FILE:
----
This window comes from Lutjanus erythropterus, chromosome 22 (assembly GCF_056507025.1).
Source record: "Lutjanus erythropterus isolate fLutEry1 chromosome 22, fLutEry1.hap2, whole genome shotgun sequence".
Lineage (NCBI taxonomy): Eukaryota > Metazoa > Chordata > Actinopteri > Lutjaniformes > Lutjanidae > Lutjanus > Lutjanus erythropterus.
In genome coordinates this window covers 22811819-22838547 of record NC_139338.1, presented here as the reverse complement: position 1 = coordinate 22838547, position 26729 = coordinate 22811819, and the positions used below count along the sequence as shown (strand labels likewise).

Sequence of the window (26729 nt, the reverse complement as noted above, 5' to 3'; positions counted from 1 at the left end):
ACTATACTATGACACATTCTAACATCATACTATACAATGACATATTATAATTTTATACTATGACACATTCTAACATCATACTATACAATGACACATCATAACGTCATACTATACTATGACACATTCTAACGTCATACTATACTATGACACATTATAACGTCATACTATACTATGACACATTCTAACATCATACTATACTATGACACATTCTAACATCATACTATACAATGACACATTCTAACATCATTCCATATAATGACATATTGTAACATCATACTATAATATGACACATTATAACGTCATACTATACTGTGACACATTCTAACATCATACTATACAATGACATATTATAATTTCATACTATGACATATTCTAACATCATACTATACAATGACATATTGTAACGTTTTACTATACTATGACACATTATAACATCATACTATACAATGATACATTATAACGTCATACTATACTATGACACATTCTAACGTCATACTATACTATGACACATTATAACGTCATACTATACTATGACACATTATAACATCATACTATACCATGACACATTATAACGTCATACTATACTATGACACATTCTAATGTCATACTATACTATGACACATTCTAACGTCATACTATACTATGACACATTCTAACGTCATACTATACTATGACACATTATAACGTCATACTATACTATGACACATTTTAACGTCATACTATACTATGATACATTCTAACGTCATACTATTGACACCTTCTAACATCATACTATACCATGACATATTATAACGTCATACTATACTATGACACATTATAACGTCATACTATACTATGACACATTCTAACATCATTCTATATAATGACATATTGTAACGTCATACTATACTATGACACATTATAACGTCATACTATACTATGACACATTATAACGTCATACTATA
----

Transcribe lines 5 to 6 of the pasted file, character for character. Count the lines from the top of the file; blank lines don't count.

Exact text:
Sequence of the window (26729 nt, the reverse complement as noted above, 5' to 3'; positions counted from 1 at the left end):
ACTATACTATGACACATTCTAACATCATACTATACAATGACATATTATAATTTTATACTATGACACATTCTAACATCATACTATACAATGACACATCATAACGTCATACTATACTATGACACATTCTAACGTCATACTATACTATGACACATTATAACGTCATACTATACTATGACACATTCTAACATCATACTATACTATGACACATTCTAACATCATACTATACAATGACACATTCTAACATCATTCCATATAATGACATATTGTAACATCATACTATAATATGACACATTATAACGTCATACTATACTGTGACACATTCTAACATCATACTATACAATGACATATTATAATTTCATACTATGACATATTCTAACATCATACTATACAATGACATATTGTAACGTTTTACTATACTATGACACATTATAACATCATACTATACAATGATACATTATAACGTCATACTATACTATGACACATTCTAACGTCATACTATACTATGACACATTATAACGTCATACTATACTATGACACATTATAACATCATACTATACCATGACACATTATAACGTCATACTATACTATGACACATTCTAATGTCATACTATACTATGACACATTCTAACGTCATACTATACTATGACACATTCTAACGTCATACTATACTATGACACATTATAACGTCATACTATACTATGACACATTTTAACGTCATACTATACTATGATACATTCTAACGTCATACTATTGACACCTTCTAACATCATACTATACCATGACATATTATAACGTCATACTATACTATGACACATTATAACGTCATACTATACTATGACACATTCTAACATCATTCTATATAATGACATATTGTAACGTCATACTATACTATGACACATTATAACGTCATACTATACTATGACACATTATAACGTCATACTATA